Last year's Grand Prix in Motegi was unforgettable for KTM. Mika Kallio out-braked newly-crowned world champion Alvaro Bautista in the last lap of the 125 cc race, celebrating his third victory of the season. Then Aoyama turned team pleasure into pure unadulterated euphoria by coming home first in the 250 cc category. "A historic day," remembers Technical Director Harald Bartol. "Of course it was our secret plan o be prepared and to do well in Motegi. Even though they don't admit this, the Japanese manufacturers are pulling out all stops to succeed at their home Grand Prix. That's what makes these two victories so valuable."

So what of 2007? First it will be an occasion for Aoyama and Koyama to excel in front of what is always an animated crowd at the spectacular 4.8 km circuit set in rolling hills about three hours north of Tokyo.

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Kawasaki Gets Ready for the Twin Ring


Kawasaki's Randy de Puniet will be aiming to improve upon last year's premier class outing here, when he crashed out on lap nine. In previous years, when riding in the 250cc World Championship, the Frenchman proved more than capable of conquering the circuit: scoring a couple of top ten finishes at the track. After the disappointment of last week's Portuguese Grand Prix, where a mechanical fault ended his race, de Puniet hopes for a better result at the Twin Ring on Sunday.

Anthony West is also familiar with the circuit, having raced 1000cc V-twins throughout Japan in his younger years, as well as competing in 250s, and one 500cc race, at world championship level. He also took part in an endurance race here once, his team coming second, so he's put enough laps in to know his way around. The 26-year-old Australian, who recently signed to stay with the Kawasaki squad next season, will be hoping to overcome his recent struggles with set up and show both strength and stamina this weekend.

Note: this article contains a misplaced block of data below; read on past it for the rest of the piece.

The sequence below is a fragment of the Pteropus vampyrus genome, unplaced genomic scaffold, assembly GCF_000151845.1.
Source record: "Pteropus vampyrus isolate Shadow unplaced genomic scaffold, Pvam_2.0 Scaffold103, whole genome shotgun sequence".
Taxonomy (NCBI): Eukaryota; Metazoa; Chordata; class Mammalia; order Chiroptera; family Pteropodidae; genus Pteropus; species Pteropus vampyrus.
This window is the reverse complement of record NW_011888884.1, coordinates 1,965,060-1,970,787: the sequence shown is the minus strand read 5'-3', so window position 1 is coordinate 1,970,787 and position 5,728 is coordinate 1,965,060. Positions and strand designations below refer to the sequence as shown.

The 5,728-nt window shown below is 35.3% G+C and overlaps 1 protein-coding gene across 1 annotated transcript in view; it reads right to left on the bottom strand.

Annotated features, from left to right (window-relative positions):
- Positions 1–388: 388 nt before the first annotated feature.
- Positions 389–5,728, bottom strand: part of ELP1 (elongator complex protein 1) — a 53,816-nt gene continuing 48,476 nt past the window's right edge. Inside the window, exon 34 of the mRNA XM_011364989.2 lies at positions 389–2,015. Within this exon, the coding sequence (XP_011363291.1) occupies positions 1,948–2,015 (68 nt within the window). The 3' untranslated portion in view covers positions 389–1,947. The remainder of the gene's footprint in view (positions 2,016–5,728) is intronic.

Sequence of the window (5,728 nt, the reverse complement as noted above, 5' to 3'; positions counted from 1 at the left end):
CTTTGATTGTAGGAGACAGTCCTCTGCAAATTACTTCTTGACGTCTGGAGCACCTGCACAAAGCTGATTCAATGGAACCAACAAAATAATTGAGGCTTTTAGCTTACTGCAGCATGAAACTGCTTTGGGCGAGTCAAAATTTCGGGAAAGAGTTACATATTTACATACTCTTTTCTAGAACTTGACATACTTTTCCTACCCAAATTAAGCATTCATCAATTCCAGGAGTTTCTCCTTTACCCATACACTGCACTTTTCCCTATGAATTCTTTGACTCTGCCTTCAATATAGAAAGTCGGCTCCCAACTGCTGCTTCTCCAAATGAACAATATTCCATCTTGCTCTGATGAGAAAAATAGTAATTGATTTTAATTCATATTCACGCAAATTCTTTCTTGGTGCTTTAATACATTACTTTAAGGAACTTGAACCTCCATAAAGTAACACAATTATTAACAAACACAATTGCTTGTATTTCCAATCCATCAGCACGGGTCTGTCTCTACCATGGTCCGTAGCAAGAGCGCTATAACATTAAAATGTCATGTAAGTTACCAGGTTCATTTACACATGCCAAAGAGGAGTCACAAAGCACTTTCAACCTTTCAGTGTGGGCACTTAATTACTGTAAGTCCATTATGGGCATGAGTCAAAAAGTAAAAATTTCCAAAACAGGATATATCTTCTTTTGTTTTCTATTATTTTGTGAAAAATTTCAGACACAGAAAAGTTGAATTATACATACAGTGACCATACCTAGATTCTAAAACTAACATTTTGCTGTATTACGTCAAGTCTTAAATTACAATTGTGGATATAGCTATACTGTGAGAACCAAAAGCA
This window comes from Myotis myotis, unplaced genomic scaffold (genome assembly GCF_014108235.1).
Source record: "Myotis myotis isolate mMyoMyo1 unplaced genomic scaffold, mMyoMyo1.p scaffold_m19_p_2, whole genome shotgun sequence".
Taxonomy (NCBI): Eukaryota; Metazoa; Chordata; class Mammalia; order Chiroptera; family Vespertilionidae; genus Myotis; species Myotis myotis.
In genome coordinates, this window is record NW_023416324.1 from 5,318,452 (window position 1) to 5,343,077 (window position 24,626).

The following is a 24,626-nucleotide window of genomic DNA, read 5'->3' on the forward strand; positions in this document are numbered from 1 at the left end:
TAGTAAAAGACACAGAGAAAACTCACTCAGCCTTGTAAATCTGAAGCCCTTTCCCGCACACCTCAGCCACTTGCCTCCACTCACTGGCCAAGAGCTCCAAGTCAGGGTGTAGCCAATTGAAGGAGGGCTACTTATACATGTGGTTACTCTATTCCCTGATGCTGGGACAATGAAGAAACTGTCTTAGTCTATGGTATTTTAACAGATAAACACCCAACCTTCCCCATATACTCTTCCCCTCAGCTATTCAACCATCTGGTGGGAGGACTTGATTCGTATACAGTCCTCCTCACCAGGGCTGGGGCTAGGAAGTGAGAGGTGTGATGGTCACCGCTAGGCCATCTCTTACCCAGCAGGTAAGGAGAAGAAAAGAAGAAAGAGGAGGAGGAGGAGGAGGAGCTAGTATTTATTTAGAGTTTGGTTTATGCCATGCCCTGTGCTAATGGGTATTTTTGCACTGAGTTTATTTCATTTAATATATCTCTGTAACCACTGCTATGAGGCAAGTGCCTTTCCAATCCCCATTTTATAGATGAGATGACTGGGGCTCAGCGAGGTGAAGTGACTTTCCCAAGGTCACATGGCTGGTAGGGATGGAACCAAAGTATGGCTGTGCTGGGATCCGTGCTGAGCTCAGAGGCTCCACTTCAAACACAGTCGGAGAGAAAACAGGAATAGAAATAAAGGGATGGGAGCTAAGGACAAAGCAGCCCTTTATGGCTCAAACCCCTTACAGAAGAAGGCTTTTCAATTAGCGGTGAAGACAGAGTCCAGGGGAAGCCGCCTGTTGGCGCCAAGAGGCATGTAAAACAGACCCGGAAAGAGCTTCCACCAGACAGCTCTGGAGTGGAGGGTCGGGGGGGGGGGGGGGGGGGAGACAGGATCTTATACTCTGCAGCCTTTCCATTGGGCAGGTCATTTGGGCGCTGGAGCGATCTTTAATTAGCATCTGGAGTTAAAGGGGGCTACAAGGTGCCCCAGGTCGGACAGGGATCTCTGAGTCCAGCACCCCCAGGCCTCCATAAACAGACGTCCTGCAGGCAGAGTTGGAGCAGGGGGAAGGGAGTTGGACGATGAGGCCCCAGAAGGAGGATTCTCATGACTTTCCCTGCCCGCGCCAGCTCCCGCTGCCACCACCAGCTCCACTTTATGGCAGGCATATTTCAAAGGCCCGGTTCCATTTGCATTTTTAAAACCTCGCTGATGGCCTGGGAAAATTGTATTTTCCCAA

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Building a Harley-Davidson Screamin-Eagle Engine


After digging into the inner workings of several big-inch engines over the past several years, we thought it was time to see what Harley-Davidson has to offer. Along with the standard 223.52cm (88inch) Twin-Cam engine that equips most of their 2005 motorcycles, you can have a big-bore of 241.3cm (95inch) or the insane 261.62cm (103inch) stroker engine.

Having said this, we must explain that there are a few rabbit trails that you have to follow to get a big engine from Harley-Davidson.

First, if you want a 241.3cm (95inch) motor, it is only available through the Genuine Parts channel, as parts kit or as separate parts to convert an 223.52cm (88inch) Twin Cam engine. A few years ago, Harley offered these engines in special edition CVO bikes, but as of June 2005, there isn't a production bike available with the big-bore engine.

The engine's increased displacement is arrived at by increased its bore from 3 3/4inches to 3 7/8inches. This can be done by either having your stock cylinder bored out at your local bike shop (which is direct a problem in Thailand) or buying a set of big-bore cylinders from your Harley dealer.